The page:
The next step in the reaction sequence involved the reaction of benzyl azide (BnAz, 1) with p-toluenesulfonyl cyanide (TsCN, 3) to form 1-benzyl-5-p-toluenesulfonyl tetrazole (2). Tetrazoles have a broad range of applications. They are found in number of pharmaceutical compounds, they can be surrogates for peptides  and carboxylic acids , and they have been used to tag drug receptor proteins . In addition, tetrazole ligands have also been used for fabricating coordination polymers [14, 15]. Moreover, the synthesis of tetrazoles with labile groups like the toluene sulfonyl substituent can enable their use as building blocks for further functionalization. As such, compounds like 1-benzyl-5-p-toluenesulfonyl tetrazole (2) is of especial interest . Demko and Sharpless synthesized 1-benzyl-5-p-toluenesulfonyl tetrazole (2) in the absence of solvent from BnAz and TsCN with a near quantitative yield of product being reported . The solid product, however, had to be chipped off the reactor. Although feasible on a laboratory scale, from an industrial standpoint, a scalable protocol that facilitates post-reaction processing and simultaneously minimizes waste is more desirable.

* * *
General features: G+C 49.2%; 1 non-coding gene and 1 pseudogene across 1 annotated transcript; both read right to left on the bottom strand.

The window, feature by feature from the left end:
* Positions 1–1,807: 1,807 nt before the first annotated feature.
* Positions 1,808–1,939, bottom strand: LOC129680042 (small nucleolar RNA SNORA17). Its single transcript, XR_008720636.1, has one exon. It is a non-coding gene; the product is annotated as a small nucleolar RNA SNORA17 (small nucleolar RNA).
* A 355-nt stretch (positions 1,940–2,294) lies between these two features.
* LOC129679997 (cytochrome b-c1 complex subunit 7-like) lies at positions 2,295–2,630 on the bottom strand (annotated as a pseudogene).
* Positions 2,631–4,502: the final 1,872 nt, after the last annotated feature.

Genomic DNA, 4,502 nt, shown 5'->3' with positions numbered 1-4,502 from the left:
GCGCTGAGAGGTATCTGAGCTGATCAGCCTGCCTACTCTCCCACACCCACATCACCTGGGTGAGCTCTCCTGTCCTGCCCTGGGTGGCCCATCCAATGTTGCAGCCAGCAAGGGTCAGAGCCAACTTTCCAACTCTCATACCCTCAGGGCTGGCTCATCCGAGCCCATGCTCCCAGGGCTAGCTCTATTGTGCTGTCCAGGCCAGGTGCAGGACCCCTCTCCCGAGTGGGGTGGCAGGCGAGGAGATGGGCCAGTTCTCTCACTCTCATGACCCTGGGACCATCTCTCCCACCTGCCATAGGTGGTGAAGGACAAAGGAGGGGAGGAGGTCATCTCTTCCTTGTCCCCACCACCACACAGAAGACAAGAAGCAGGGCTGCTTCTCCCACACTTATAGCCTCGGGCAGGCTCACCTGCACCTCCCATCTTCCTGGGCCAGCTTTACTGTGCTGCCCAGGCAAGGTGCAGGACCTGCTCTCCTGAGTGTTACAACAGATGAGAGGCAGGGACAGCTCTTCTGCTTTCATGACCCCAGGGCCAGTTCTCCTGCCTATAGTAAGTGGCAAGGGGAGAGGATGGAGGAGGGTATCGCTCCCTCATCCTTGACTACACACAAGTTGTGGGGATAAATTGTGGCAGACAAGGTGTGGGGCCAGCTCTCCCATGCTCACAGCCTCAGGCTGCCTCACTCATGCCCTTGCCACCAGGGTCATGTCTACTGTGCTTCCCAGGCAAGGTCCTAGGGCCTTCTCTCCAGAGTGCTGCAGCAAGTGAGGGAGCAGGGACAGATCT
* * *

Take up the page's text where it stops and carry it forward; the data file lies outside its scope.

Synthesis 1-benzyl-5-(p-toluenesulfonyl)tetrazole (2)
In order to improve the yield of the tetrazole and reduce the reaction time, experiments were performed at slightly elevated temperatures. Since both the TsCN and the benzyl azide are thermally labile, the reaction temperatures employed had to be carefully adjusted. In addition, care had to be taken to avoid the retrochelotropic reaction of the solvent. Fortunately, BS undergoes negligible decomposition up to 100 °C. The effect of heating from 50 to 70 °C was studied in BS (Table 3 entries 2 and 5). It was observed that after 1 day the yield at the higher temperature was 70 ± 2 %, while at the lower temperature it was 50 ± 1 %. Nevertheless, the conversion of TsCN at 50 °C was only 57 ± 2 %, and at 70 °C nearly all TsCN reacted within 1 day. The reaction at 50 °C proceeds slower than at 70 °C, but it can ultimately reach a higher yield since side reactions are not as competitive at the lower temperature. Temperature is also important on the phase behaviour of the reaction mixtures. Even though pure BS melts at 64 °C, the reaction mixture becomes a homogenous clear liquid at 45 °C. When the reaction is carried at 50 °C, some product precipitates with time and at the end of 4 days the mixture takes the appearance of a thick paste. However, if the temperature is raised to 60 °C after 2 days of reacting at 50 °C, the reaction mixture ends as a fluid slurry that can be easily poured out of the reaction flask. Table 3 shows that using entries 4 and 5 temperature scheme, the product yield is slightly increased from 77 ± 1 to 82 ± 2 %. It is postulated that the lower viscosity obtained by increasing the temperature favours the bimolecular cycloaddition reaction over the decomposition of the starting materials.